Equation

Tartaglia et al.(2004)

Tartaglia et al. (2005a)

Adaptation of the equation by Tartaglia et al. in order to predict tyaggregating stretches along the sequence, with discrimination of their preferred (either parallel or antiparallel) orientation

Equation

Tartaglia et al. (2005a)

Zyggregator

Development of the equation by Pawar et al. in order to implement the impact of gatekeeper residues along the sequence and the influence of structural protection against aggregation

Server

www-

mvsoftware.ch.

cam.ac.uk/

Tartaglia and Vendruscolo (2008); Tartaglia et al. (2008)

TANGO

Estimation of the population of different states, including tyaggegates, according to a partition function that considers amino acid physico-chemical properties and conformational preferences, as well as extrinsic physico-chemical parameters

Server

tango.crg.es/

Femandez-Escamilla et al. (2004)

Idicula-Thomas & Balaji

Calculation of an amyloidogenic propensity score on the basis of tripeptide-based secondary structure propensity along the sequence, compositional bias towards order-promoting residues, and estimated protein half-life and thermostability

Equation

Idicula-Thomas and Balaji

(2005)

Prediction of Protein Aggregation and Amyloid Formation 217

Method

Underlying principle

Level of development

URL

References

AGGRESCAN

Experimental determination of an in vivo aggregation propensity scale for the 20 naturally-occurring proteinogenic amino acids

Sever

bioinf.uab.es/

aggrescan/

Conchillo-Sole et al. (2007)

SALSA

Calculation of an averaged tendency to adopt tystrand conformation, according to the Chou and Fasman secondary structure propensity scale

Equation

Available through AmylPred 2

Zibaee et al. (2007)

Pafig

Statistical selection of physico-chemical properties allowing to discriminate hexapeptides forming amyloid-like structure

Software

mobioinfor.cn/

pafig/index.

htm

Tian et al. (2009)

Structure-based

NetCSSP

Detection of hidden ty propensity through contact-dependent secondary structure prediction, employing artificial neural networks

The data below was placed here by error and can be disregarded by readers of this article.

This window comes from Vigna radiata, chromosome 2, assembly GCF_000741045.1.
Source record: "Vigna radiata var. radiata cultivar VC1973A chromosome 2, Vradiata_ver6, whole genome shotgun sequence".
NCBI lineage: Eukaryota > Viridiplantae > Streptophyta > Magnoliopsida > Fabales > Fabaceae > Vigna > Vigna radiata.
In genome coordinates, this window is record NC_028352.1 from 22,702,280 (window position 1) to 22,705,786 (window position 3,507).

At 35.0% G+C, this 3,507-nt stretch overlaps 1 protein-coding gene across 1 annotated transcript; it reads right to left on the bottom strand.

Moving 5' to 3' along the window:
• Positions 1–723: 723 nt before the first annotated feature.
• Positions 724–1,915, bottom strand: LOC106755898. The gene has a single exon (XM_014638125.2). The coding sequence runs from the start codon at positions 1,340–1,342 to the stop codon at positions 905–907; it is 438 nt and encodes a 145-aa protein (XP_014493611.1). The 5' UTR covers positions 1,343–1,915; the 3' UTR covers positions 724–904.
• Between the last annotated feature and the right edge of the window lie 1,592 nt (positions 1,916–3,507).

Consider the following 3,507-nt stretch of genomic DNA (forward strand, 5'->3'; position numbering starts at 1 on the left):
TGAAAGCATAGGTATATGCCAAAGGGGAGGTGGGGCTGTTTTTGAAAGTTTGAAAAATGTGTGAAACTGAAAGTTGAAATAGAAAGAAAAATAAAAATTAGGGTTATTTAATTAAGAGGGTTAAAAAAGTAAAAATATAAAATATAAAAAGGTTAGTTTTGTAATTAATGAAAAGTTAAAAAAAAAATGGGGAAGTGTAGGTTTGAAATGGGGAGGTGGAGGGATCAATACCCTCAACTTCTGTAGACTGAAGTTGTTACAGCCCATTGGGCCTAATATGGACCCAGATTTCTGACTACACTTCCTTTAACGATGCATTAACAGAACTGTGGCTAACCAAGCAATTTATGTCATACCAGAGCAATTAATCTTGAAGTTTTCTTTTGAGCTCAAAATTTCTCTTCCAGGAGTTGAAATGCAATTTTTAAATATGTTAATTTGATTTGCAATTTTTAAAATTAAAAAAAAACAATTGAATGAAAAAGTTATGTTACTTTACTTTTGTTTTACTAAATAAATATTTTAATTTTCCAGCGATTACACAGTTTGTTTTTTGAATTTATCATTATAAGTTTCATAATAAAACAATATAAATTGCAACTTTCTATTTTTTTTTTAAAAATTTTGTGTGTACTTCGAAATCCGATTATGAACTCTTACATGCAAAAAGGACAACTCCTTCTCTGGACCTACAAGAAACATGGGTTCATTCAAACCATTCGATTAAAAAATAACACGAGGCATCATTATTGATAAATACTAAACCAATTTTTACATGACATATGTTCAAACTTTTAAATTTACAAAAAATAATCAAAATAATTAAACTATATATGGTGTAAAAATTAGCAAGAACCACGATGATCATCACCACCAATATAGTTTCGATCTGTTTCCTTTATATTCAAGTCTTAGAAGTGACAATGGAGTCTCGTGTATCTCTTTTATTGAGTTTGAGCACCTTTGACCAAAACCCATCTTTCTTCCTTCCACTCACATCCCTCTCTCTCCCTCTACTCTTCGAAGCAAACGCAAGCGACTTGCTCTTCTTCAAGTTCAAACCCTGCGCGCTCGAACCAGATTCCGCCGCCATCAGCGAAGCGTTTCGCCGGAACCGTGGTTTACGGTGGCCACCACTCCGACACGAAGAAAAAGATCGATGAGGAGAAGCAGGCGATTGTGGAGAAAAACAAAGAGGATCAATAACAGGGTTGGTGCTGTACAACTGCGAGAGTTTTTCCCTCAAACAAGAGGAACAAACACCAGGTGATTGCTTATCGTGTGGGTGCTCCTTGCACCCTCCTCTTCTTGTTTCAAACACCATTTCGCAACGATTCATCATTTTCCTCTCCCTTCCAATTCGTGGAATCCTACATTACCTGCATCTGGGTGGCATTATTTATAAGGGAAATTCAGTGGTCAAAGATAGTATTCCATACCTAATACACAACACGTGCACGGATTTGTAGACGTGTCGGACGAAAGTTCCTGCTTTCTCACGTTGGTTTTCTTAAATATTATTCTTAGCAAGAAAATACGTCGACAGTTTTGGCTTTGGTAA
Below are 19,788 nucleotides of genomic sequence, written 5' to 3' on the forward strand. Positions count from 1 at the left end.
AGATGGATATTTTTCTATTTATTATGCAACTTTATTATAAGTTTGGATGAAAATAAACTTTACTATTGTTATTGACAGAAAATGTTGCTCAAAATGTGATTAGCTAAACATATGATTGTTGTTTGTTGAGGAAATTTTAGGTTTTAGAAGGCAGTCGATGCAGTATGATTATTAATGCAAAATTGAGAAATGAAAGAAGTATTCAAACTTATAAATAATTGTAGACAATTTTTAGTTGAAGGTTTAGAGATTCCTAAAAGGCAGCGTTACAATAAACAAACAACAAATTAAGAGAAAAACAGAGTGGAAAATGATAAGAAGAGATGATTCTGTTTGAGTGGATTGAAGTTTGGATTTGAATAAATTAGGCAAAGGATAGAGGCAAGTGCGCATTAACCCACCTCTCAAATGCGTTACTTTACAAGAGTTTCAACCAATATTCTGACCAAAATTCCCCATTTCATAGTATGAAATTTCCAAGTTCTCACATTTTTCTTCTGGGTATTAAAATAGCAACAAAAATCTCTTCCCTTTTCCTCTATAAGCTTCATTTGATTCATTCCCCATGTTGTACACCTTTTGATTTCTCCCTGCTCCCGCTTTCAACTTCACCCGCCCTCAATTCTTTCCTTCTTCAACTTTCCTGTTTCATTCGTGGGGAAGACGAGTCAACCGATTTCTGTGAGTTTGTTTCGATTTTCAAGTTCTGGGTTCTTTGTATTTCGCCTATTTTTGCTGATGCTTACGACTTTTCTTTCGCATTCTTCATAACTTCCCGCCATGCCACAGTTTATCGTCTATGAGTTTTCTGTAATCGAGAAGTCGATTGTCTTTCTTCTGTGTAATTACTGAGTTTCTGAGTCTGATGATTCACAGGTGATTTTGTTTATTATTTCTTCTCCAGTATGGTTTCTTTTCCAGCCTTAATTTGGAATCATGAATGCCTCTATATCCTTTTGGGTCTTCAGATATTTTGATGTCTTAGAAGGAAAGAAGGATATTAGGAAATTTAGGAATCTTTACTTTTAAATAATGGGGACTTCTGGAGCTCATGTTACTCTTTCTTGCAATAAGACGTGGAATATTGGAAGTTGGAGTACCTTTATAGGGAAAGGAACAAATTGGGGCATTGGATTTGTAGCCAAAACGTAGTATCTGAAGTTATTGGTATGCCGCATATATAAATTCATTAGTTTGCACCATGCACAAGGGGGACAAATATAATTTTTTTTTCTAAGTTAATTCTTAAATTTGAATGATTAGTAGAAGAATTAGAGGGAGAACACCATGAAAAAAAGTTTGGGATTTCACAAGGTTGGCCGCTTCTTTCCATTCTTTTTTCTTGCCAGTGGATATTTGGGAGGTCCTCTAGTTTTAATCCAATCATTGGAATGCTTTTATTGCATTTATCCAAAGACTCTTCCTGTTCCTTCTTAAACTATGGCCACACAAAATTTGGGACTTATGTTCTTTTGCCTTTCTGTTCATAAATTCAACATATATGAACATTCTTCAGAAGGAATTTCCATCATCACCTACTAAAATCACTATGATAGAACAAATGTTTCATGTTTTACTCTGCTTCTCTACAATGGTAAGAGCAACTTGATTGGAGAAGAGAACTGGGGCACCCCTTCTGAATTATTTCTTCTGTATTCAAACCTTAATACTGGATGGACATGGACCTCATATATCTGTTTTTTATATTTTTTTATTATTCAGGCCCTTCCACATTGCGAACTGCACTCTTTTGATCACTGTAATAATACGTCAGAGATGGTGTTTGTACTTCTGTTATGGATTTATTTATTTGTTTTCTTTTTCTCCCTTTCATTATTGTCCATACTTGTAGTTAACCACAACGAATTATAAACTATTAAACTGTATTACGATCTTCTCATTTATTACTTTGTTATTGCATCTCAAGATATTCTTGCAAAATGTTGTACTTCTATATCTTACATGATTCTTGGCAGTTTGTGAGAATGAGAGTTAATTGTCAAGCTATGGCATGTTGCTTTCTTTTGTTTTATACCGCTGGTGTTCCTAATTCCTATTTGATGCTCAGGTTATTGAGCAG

Server

cssp2.

sookmyung.ac.

kr/

Yoon and Welsh (2004, 2005); Yoon et al. (2007); Kim et al. (2009)

SecStr

Consensus detection of coequal a and )) conformation propensities by at least 3 of 6 different secondary structure predictors

Software

Available

through

AmylPred2

Hamodrakas et al. (2007)

FoldAmyloid

Determination, for the 20 naturally-occurring proteinogenic amino acids, of an “average packing density” and different H-bonding probability scales derived from protein structural data

Server

bioinfo.protres.

ru/fold-

amyloid/

Galzitskaya et al.( 2006a); Garbuzynskiy et al. (2010)

PASTA 2.0

Calculation of (^-pairing probability between polypeptide stretches, on the basis of interaction potentials statistically derived from amino acid pairs occurrences in experimentally-resolved tysheets, either parallel or antiparallel

Server

protein.bio.

unipd.it/pasta2/

Trovato et al. (2006); Walsh et al. (2014)

Saiki et al.

Calculation of a suitability score for sequence stretches to fit a predefined amyloid structural template, according to hydrophobic and H-bonding interactions between contiguous side chains in hydrogen-bonded (1-strands (computed employing presupposed hydrophobic and H-bonding parameters for different groups of amino acids)

Equation

Saiki et al. (2006)

PIMA

Calculation of jl-pairing interaction energy for polypeptide segments of variable length threaded onto an in-register (either parallel or antiparallel) (1-sheet template, employing a physics-based energy potential

Equation

Bui et al. (2008)

  • (continued)
  • 218 R. Grana-Montes et al.

Method

Underlying principle

Level of development

URL

References

BETASCAN

Estimation of (3-strand pairing propensity, according to probabilities of residue pairs to be H-bonded in amphiphilic )i-sheets

Server

groups, csail.

mit.edu/cb/

betascan/